When Adidas bought Reebok, the company seemed like a powerhouse. In the past, however, Adidas failed to do so, and investors were tired of the company’s attempts to revive the company. So the company is leaving the reins of the company to another entity. Though Reebok has enjoyed some successes in recent years, it has failed to recapture its past glory. Despite their efforts, the company has not been able to adapt to the ever-changing taste and management.
The acquisition of Reebok by Adidas could significantly chip away at Nike’s market share in the athletic apparel industry. The combined company would make more than $12.3 billion in annual sales, while Nike is the world’s top seller. The deal is subject to shareholder and regulatory approval and is expected to close in the first half of 2006.
The deal will create a more prominent global company with better product offerings in critical sports categories. As a result of this deal, Adidas-Salomon AG and Reebok will be able to expand their geographic reach, boost their research and development capabilities, and offer their customers more options than they had before. However, Reebok and Adidas will be up to finding the right mix of brands for successful integration.
The acquisition of Reebok by Adidas has not harmed Adidas’ financial prospects this year. In March 2021, Adidas unveiled its ambitious financial plan for 2025. It pointed out that Reebok had pioneered the spiked running shoe, created a women’s athletic shoe, and introduced The Pump technology. It also has deep ties to professional sports. Although the deal has not impacted Adidas’ financial outlook, it could be detrimental to its overall performance.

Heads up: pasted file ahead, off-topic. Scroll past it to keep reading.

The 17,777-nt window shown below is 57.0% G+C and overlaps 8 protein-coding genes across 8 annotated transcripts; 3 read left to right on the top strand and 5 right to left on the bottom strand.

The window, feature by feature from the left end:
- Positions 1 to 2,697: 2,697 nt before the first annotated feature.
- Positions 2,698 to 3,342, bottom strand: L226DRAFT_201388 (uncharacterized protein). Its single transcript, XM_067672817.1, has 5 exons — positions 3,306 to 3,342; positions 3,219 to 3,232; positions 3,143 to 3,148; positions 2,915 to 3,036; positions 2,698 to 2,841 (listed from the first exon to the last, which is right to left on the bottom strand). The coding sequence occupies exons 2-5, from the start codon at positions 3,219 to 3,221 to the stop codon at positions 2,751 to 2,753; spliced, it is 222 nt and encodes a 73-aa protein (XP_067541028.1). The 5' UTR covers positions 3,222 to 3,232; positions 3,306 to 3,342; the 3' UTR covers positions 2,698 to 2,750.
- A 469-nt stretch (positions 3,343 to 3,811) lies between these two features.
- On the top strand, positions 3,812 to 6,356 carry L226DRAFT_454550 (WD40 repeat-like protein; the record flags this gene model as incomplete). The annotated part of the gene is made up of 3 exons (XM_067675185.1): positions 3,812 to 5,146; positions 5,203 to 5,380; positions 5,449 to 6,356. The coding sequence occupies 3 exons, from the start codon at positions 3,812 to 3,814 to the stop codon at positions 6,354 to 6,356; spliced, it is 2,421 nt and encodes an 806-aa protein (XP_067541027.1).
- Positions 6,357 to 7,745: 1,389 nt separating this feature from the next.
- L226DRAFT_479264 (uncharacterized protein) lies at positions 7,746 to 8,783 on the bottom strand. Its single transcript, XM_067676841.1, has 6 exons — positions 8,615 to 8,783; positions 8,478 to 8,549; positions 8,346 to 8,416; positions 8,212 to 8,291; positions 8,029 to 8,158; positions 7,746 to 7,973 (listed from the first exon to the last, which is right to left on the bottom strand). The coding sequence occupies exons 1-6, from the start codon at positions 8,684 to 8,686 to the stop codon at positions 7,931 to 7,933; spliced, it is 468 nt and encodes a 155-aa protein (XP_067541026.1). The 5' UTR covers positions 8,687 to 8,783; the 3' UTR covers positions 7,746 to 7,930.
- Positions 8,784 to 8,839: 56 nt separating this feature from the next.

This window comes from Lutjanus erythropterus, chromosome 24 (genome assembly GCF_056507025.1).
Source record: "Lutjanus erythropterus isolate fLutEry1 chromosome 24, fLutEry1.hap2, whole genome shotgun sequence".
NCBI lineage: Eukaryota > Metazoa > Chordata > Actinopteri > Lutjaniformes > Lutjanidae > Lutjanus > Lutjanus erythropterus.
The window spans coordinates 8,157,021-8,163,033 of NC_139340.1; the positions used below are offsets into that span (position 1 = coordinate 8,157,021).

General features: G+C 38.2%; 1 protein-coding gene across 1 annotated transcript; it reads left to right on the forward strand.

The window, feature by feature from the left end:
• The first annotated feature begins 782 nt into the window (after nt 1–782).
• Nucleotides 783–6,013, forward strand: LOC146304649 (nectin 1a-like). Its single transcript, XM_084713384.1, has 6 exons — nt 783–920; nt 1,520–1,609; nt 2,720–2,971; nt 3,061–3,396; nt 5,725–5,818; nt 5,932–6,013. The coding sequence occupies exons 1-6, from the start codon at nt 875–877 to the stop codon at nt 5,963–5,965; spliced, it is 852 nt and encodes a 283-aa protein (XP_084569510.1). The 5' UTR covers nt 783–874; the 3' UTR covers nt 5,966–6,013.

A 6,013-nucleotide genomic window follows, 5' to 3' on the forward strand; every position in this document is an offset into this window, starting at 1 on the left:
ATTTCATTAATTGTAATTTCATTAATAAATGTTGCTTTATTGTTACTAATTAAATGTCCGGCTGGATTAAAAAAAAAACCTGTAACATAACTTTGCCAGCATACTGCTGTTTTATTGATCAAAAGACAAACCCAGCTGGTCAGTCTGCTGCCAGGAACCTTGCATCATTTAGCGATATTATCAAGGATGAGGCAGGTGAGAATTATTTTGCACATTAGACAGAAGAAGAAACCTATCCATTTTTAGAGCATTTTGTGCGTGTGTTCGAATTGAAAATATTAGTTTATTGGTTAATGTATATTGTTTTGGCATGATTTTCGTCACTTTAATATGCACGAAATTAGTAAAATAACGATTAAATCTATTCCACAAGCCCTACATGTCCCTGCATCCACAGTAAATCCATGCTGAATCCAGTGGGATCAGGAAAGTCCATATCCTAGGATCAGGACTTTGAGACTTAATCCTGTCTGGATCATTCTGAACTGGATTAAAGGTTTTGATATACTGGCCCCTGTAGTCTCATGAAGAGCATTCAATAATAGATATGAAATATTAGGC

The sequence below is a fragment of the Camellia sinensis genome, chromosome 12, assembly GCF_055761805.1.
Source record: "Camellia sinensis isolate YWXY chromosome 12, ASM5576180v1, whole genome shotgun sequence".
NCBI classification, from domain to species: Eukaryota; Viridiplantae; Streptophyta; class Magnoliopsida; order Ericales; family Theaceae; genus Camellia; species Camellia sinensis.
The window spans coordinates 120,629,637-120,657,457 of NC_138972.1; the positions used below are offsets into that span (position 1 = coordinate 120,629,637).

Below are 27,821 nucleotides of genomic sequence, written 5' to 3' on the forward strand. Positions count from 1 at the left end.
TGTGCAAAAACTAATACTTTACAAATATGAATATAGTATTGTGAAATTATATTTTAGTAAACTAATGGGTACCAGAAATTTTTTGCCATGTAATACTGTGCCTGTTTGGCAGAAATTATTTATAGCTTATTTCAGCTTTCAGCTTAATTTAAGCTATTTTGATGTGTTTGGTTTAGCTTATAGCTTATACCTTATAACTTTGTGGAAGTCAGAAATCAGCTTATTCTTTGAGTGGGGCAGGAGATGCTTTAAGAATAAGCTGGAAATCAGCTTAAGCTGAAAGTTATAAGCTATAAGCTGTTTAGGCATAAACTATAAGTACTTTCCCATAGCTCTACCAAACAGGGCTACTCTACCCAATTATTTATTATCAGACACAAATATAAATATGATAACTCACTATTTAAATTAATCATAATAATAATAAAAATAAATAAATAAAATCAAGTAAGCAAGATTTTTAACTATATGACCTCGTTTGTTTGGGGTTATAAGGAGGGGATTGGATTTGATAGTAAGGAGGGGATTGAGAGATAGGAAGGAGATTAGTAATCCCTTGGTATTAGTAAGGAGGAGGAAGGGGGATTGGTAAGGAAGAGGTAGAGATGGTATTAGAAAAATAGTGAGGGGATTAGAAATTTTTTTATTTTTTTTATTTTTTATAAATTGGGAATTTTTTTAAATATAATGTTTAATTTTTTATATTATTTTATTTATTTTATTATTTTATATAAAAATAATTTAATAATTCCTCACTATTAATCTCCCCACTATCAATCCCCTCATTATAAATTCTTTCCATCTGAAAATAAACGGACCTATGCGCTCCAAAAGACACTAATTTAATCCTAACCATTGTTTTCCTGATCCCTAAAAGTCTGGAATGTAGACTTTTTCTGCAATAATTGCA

Reebok was initially a British brand that saw potential in aerobics. The company also saw the potential for an equal product line for men and women. It also signed basketball players Allen Iverson and Shaq O’Neal to its brand, and in the 1980s, Reebok became more associated with the NBA than Nike. It sold 50% more shoes than Nike did in the U.S.
Fireman buys reebok out of Adidas.
Reebok was an international company until Paul Fireman bought the U.S. rights in 1979. After a few years, the brand sold for more than $3 billion. As the brand owner, he acted as a business visionary and human rights champion, challenging corporate America to become more socially responsible. His entrepreneurial vision made it possible for companies to succeed while serving the public good. While Reebok was sold to Adidas in 2005, Fireman remains active in the company.
Reebok’s success was partly due to its ability to expand into football and basketball. The brand increased and saw its sales double with the help of Fireman and his investors. Sales increased from $13 million in 1982 to $1.8 billion in 1988. In the 1980s, Reebok increased its exposure with endorsement deals with hip-hop stars and other famous musicians. Reebok began to focus more on hip-hop and real estate projects as time went on. The brand grew steadily but faltered again in 1999 and was bought by Adidas.
Fireman’s plan to acquire Reebok was a bold one. He knew the importance of a sports brand, and he knew that Reebok had the potential to be successful in the sports market. He knew that Reebok would be able to turn the situation around. He contacted the NFL’s former head of licensing and met with Fireman. Fireman had experienced nothing but losses when working with the NFL. In addition to too many licenses, the NFL’s brand was uncontrollable.